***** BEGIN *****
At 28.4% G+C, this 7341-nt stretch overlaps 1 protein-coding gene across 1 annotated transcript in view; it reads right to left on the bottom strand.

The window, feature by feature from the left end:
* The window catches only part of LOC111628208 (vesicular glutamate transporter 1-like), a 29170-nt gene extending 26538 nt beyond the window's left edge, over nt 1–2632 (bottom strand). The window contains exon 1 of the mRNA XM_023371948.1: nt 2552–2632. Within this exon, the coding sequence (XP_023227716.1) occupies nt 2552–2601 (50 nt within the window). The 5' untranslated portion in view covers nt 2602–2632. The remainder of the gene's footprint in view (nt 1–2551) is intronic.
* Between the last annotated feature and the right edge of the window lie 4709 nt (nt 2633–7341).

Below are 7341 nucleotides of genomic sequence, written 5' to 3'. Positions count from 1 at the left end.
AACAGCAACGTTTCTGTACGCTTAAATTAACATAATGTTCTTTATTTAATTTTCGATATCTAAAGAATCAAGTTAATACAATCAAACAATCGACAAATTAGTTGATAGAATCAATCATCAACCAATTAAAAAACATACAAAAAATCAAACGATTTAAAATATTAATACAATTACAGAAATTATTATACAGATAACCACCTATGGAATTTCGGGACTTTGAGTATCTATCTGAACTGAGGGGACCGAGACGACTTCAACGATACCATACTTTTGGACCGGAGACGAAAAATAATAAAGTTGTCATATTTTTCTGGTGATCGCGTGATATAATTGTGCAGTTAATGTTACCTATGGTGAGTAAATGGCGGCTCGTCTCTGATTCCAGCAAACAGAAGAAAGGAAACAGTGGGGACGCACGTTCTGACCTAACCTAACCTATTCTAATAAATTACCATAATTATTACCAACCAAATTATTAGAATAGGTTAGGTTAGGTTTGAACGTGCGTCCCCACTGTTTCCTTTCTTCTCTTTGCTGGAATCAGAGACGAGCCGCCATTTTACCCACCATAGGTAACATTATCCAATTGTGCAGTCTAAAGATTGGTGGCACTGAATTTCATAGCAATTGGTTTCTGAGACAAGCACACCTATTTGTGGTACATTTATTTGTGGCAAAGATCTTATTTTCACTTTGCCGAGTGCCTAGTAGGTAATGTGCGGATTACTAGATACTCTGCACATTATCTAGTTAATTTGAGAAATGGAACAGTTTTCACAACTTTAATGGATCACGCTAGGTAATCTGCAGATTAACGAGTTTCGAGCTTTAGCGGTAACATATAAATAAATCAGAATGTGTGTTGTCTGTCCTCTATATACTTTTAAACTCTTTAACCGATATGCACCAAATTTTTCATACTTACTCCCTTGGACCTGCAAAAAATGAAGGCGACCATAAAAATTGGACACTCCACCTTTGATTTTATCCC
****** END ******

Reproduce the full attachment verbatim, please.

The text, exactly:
At 28.4% G+C, this 7341-nt stretch overlaps 1 protein-coding gene across 1 annotated transcript in view; it reads right to left on the bottom strand.

The window, feature by feature from the left end:
* The window catches only part of LOC111628208 (vesicular glutamate transporter 1-like), a 29170-nt gene extending 26538 nt beyond the window's left edge, over nt 1–2632 (bottom strand). The window contains exon 1 of the mRNA XM_023371948.1: nt 2552–2632. Within this exon, the coding sequence (XP_023227716.1) occupies nt 2552–2601 (50 nt within the window). The 5' untranslated portion in view covers nt 2602–2632. The remainder of the gene's footprint in view (nt 1–2551) is intronic.
* Between the last annotated feature and the right edge of the window lie 4709 nt (nt 2633–7341).

Below are 7341 nucleotides of genomic sequence, written 5' to 3'. Positions count from 1 at the left end.
AACAGCAACGTTTCTGTACGCTTAAATTAACATAATGTTCTTTATTTAATTTTCGATATCTAAAGAATCAAGTTAATACAATCAAACAATCGACAAATTAGTTGATAGAATCAATCATCAACCAATTAAAAAACATACAAAAAATCAAACGATTTAAAATATTAATACAATTACAGAAATTATTATACAGATAACCACCTATGGAATTTCGGGACTTTGAGTATCTATCTGAACTGAGGGGACCGAGACGACTTCAACGATACCATACTTTTGGACCGGAGACGAAAAATAATAAAGTTGTCATATTTTTCTGGTGATCGCGTGATATAATTGTGCAGTTAATGTTACCTATGGTGAGTAAATGGCGGCTCGTCTCTGATTCCAGCAAACAGAAGAAAGGAAACAGTGGGGACGCACGTTCTGACCTAACCTAACCTATTCTAATAAATTACCATAATTATTACCAACCAAATTATTAGAATAGGTTAGGTTAGGTTTGAACGTGCGTCCCCACTGTTTCCTTTCTTCTCTTTGCTGGAATCAGAGACGAGCCGCCATTTTACCCACCATAGGTAACATTATCCAATTGTGCAGTCTAAAGATTGGTGGCACTGAATTTCATAGCAATTGGTTTCTGAGACAAGCACACCTATTTGTGGTACATTTATTTGTGGCAAAGATCTTATTTTCACTTTGCCGAGTGCCTAGTAGGTAATGTGCGGATTACTAGATACTCTGCACATTATCTAGTTAATTTGAGAAATGGAACAGTTTTCACAACTTTAATGGATCACGCTAGGTAATCTGCAGATTAACGAGTTTCGAGCTTTAGCGGTAACATATAAATAAATCAGAATGTGTGTTGTCTGTCCTCTATATACTTTTAAACTCTTTAACCGATATGCACCAAATTTTTCATACTTACTCCCTTGGACCTGCAAAAAATGAAGGCGACCATAAAAATTGGACACTCCACCTTTGATTTTATCCC